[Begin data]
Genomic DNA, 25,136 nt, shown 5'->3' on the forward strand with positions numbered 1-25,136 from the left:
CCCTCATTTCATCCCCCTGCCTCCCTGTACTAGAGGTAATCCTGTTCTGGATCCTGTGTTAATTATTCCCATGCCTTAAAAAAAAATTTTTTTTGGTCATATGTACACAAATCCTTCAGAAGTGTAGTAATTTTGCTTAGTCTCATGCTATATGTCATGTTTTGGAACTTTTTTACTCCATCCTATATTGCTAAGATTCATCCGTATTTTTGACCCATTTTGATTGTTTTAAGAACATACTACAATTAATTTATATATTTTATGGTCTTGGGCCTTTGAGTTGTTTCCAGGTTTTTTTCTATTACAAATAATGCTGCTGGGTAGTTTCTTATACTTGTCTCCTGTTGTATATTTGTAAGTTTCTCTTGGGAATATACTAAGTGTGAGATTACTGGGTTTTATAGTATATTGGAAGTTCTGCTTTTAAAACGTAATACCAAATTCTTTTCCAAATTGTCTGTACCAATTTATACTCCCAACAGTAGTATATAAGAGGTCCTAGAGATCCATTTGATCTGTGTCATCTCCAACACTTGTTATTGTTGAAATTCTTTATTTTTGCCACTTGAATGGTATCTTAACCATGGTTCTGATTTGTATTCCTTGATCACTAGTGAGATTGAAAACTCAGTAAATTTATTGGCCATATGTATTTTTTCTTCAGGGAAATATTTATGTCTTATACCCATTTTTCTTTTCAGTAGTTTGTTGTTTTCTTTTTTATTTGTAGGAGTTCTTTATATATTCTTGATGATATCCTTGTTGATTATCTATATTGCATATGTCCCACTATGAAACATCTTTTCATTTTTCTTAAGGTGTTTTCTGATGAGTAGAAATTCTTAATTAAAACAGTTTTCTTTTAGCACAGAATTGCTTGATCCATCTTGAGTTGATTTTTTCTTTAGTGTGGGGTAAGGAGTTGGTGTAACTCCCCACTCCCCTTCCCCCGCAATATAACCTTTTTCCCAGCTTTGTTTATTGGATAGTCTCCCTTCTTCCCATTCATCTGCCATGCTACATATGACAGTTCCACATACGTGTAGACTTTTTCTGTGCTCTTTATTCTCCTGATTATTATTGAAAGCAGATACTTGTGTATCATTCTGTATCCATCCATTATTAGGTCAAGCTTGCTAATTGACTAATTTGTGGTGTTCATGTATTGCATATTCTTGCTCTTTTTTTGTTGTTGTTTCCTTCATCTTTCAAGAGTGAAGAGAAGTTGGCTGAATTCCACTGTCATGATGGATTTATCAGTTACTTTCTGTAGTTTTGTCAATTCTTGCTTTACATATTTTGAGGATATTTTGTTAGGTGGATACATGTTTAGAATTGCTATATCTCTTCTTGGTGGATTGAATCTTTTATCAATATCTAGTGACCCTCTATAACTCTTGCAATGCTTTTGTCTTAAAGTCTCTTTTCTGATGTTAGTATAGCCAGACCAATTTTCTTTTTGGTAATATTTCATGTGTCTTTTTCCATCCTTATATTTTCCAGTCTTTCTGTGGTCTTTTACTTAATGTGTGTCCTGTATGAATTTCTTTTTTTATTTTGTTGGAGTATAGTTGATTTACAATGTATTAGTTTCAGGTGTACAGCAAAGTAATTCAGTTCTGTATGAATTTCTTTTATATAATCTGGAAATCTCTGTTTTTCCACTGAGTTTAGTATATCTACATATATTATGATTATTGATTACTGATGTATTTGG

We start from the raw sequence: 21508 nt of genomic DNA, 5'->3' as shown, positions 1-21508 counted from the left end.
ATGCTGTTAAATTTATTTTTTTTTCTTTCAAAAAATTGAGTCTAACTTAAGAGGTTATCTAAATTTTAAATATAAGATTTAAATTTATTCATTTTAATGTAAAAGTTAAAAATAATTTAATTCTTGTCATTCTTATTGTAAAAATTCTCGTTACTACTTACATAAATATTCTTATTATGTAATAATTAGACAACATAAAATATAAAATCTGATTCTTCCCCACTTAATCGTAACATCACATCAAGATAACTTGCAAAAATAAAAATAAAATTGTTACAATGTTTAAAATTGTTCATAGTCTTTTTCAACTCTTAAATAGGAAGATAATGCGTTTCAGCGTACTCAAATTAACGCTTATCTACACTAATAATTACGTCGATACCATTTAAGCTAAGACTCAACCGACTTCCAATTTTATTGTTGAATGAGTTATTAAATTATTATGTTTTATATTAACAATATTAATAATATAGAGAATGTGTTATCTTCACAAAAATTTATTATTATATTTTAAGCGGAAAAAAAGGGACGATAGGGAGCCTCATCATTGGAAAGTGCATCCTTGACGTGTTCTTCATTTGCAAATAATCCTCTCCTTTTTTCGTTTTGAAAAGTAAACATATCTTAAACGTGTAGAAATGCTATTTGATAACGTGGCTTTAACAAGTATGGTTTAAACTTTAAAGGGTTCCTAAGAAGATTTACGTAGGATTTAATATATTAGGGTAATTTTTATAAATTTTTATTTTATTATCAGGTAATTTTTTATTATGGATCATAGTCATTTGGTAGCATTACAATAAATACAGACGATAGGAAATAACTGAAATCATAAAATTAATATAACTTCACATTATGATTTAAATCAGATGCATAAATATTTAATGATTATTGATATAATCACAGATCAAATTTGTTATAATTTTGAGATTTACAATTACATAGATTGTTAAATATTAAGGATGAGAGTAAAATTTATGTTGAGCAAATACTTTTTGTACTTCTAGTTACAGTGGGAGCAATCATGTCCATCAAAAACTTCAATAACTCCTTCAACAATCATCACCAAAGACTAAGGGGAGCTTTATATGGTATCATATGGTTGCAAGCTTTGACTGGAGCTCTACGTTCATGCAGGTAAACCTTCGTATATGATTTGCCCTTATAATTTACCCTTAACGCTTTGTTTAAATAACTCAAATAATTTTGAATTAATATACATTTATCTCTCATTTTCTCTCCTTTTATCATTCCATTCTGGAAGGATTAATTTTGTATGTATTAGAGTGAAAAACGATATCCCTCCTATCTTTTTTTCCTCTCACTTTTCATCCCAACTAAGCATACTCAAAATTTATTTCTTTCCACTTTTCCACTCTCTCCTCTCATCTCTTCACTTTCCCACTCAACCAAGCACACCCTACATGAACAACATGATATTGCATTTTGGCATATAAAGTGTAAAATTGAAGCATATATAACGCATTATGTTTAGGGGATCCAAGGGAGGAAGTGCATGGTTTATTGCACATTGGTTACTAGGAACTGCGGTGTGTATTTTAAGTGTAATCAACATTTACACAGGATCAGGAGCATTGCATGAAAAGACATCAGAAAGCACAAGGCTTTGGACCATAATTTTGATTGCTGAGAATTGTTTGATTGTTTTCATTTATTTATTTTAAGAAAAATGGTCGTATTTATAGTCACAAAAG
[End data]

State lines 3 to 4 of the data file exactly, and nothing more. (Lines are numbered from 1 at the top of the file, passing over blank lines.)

We start from the raw sequence: 21508 nt of genomic DNA, 5'->3' as shown, positions 1-21508 counted from the left end.
ATGCTGTTAAATTTATTTTTTTTTCTTTCAAAAAATTGAGTCTAACTTAAGAGGTTATCTAAATTTTAAATATAAGATTTAAATTTATTCATTTTAATGTAAAAGTTAAAAATAATTTAATTCTTGTCATTCTTATTGTAAAAATTCTCGTTACTACTTACATAAATATTCTTATTATGTAATAATTAGACAACATAAAATATAAAATCTGATTCTTCCCCACTTAATCGTAACATCACATCAAGATAACTTGCAAAAATAAAAATAAAATTGTTACAATGTTTAAAATTGTTCATAGTCTTTTTCAACTCTTAAATAGGAAGATAATGCGTTTCAGCGTACTCAAATTAACGCTTATCTACACTAATAATTACGTCGATACCATTTAAGCTAAGACTCAACCGACTTCCAATTTTATTGTTGAATGAGTTATTAAATTATTATGTTTTATATTAACAATATTAATAATATAGAGAATGTGTTATCTTCACAAAAATTTATTATTATATTTTAAGCGGAAAAAAAGGGACGATAGGGAGCCTCATCATTGGAAAGTGCATCCTTGACGTGTTCTTCATTTGCAAATAATCCTCTCCTTTTTTCGTTTTGAAAAGTAAACATATCTTAAACGTGTAGAAATGCTATTTGATAACGTGGCTTTAACAAGTATGGTTTAAACTTTAAAGGGTTCCTAAGAAGATTTACGTAGGATTTAATATATTAGGGTAATTTTTATAAATTTTTATTTTATTATCAGGTAATTTTTTATTATGGATCATAGTCATTTGGTAGCATTACAATAAATACAGACGATAGGAAATAACTGAAATCATAAAATTAATATAACTTCACATTATGATTTAAATCAGATGCATAAATATTTAATGATTATTGATATAATCACAGATCAAATTTGTTATAATTTTGAGATTTACAATTACATAGATTGTTAAATATTAAGGATGAGAGTAAAATTTATGTTGAGCAAATACTTTTTGTACTTCTAGTTACAGTGGGAGCAATCATGTCCATCAAAAACTTCAATAACTCCTTCAACAATCATCACCAAAGACTAAGGGGAGCTTTATATGGTATCATATGGTTGCAAGCTTTGACTGGAGCTCTACGTTCATGCAGGTAAACCTTCGTATATGATTTGCCCTTATAATTTACCCTTAACGCTTTGTTTAAATAACTCAAATAATTTTGAATTAATATACATTTATCTCTCATTTTCTCTCCTTTTATCATTCCATTCTGGAAGGATTAATTTTGTATGTATTAGAGTGAAAAACGATATCCCTCCTATCTTTTTTTCCTCTCACTTTTCATCCCAACTAAGCATACTCAAAATTTATTTCTTTCCACTTTTCCACTCTCTCCTCTCATCTCTTCACTTTCCCACTCAACCAAGCACACCCTACATGAACAACATGATATTGCATTTTGGCATATAAAGTGTAAAATTGAAGCATATATAACGCATTATGTTTAGGGGATCCAAGGGAGGAAGTGCATGGTTTATTGCACATTGGTTACTAGGAACTGCGGTGTGTATTTTAAGTGTAATCAACATTTACACAGGATCAGGAGCATTGCATGAAAAGACATCAGAAAGCACAAGGCTTTGGACCATAATTTTGATTGCTGAGAATTGTTTGATTGTTTTCATTTATTTATTTTAAGAAAAATGGTCGTATTTATAGTCACAAAAG